FORTUNE — On the morning of Aug. 18, 2004, Dinesh Thakur hurried to a hastily arranged meeting with his boss at the gleaming offices of Ranbaxy Laboratories in Gurgaon, India, 20 miles south of New Delhi. It was so early that he passed gardeners watering impeccable shrubs and cleaners still polishing the lobby’s tile floors. As always, Thakur was punctual and organized. He had a round face and low-key demeanor, with deep-set eyes that gave him a doleful appearance.

His boss, Dr. Rajinder Kumar, Ranbaxy’s head of research and development, had joined the generic-drug company just two months earlier from GlaxoSmithKline, where he had served as global head of psychiatry for clinical research and development. Tall and handsome with elegant manners, Kumar, known as Raj, had a reputation for integrity. Thakur liked and respected him.

Like Kumar, Thakur had left a brand-name pharmaceutical company for Ranbaxy. Thakur, then 35, an American-trained engineer and a naturalized U.S. citizen, had worked at Bristol-Myers Squibb  BMY 1.99%  in New Jersey for 10 years. In 2002 a former mentor recruited him to Ranbaxy by appealing to his native patriotism. So he had moved his wife and baby son to Gurgaon to join India’s largest drugmaker and its first multinational pharmaceutical company.

When he stepped into Kumar’s office that morning, Thakur was surprised by his boss’ appearance. He looked weary and uneasy, his eyes puffy and dark. He had returned the previous day from South Africa, where he had met with government regulators. It was clear that the meeting had not gone well.The two men strolled into the hall to order tea from white-uniformed waiters. As they returned, Kumar said, “We are in big trouble,” and motioned for Thakur to be quiet. Back in his office, Kumar handed him a letter from the World Health Organization. It summarized the results of an inspection that WHO had done at Vimta Laboratories, an Indian company that Ranbaxy hired to administer clinical tests of its AIDS medicine. The inspection had focused on antiretroviral (ARV) drugs that Ranbaxy was selling to the South African government to save the lives of its AIDS-ravaged population.

As Thakur read, his jaw dropped. The WHO had uncovered what seemed to the two men to be astonishing fraud. The Vimta tests appeared to be fabricated. Test results from separate patients, which normally would have differed from one another, were identical, as if xeroxed.

Thakur listened intently. Kumar had not even gotten to the really bad news. On the plane back to India, his traveling companion, another Ranbaxy executive, confided that the problem was not limited to Vimta or to those ARV drugs.

“What do you mean?” asked Thakur, barely able to grasp what Kumar was saying.

The problem, said Kumar, went deeper. He directed Thakur to put aside his other responsibilities and go through the company’s portfolio — ultimately, every drug, every market, every production line — and uncover the truth about Ranbaxy’s testing practicesand where the company’s liabilities lay.

Thakur left Kumar’s office stunned. He returned home that evening to find his 3-year-old son playing on the front lawn. The previous year in India, the boy had developed a serious ear infection. A pediatrician prescribed Ranbaxy’s version of amoxiclav, a powerful antibiotic. For three scary days, his son’s 102° fever persisted, despite the medicine. Finally, the pediatrician changed the prescription to the brand-name antibiotic made by GlaxoSmithKline  GSK 2.72% . Within a day, his fever disappeared. Thakur hadn’t thought about it much before. Now he took the boy in his arms and resolved not to give his family any more Ranbaxy drugs until he knew the truth.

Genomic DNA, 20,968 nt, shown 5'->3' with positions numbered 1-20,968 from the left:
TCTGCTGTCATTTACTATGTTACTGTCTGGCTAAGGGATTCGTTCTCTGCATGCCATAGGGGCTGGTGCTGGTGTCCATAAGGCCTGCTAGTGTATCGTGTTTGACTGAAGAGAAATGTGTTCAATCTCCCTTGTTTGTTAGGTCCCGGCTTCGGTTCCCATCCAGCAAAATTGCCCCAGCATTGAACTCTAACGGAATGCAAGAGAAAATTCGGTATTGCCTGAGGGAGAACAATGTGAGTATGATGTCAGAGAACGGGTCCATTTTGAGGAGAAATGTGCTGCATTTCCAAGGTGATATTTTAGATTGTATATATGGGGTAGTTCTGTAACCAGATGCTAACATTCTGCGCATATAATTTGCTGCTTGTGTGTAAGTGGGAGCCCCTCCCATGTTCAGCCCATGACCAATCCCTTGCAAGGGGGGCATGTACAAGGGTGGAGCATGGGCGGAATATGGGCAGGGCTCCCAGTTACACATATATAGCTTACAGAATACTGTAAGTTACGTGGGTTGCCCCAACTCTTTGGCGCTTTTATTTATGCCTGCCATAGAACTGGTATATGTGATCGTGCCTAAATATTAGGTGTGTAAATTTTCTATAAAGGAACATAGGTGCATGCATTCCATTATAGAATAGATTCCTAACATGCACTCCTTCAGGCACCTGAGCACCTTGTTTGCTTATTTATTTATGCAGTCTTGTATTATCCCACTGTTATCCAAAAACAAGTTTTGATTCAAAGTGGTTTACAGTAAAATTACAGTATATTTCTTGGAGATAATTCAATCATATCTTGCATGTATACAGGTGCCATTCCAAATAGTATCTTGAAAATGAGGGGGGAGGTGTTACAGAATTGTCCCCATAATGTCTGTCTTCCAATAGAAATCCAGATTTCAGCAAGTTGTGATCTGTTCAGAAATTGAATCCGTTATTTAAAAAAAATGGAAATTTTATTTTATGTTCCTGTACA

Read more about who knew what and when at Fortune Magazine here


Because of Clinton's impeachment, court findings about his perjury and broader dishonesty, Clinton is not a fit and proper person to be associated with a US charity.   And until 2013 he didn't and couldn't hold an office in the charitable foundation that bore his name, the one that was registered in the United States to raise money for a "presidential library".

That didn't stop the Australian Government signing a useless Memorandum of Understanding with the fraudster in 2006.

Nor did it stop us handing over  around $80M of taxpayer money to the foundation bearing his name.

Nor did it stop this, as DFAT told me in a statement last week:

“Prior to 2013, a small amount of Australian aid money was expended on Ranbaxy pharmaceutical products in Papua New Guinea to support the PNG Government’s health programs.”

Kind regards

Media Liaison Officer

Department of Foreign Affairs and Trade

Ho hum.  A small amount of smoking gun.   Perhaps not so small if it's you or your mum who got the Ranbaxy dodgy drugs.

Clinton has star power.   His name sells.   Politicians of all hues love to be photographed with him.

Here's Alexander Downer after signing the dodgy MOU in 2006.

Screen Shot 2016-03-31 at 12.03.37 am

Here's Julie Bishop re-signing a deal with the CHAI (no, not the de-registered Clinton HIV/AIDS Initiative Inc that we contracted with, this is the all new CHAI, the Clinton Health Access Initiative) in 2013.

Screen Shot 2016-03-30 at 11.21.26 pm

Clinton is a crook, pure and simple.   I've reported on the US court findings here on this website.   I've shown you the emails from US regulators.   What is it with our politicians who are prepared to excuse the inexcusable?


And to my friend from the 1990s, I know my reaction was hopelessly inadequate.   I can only ask forgiveness.   I was just 30.   I was so happy to see you at Broadway looking bright and chipper a couple of years ago mate.   This is for you and B. 

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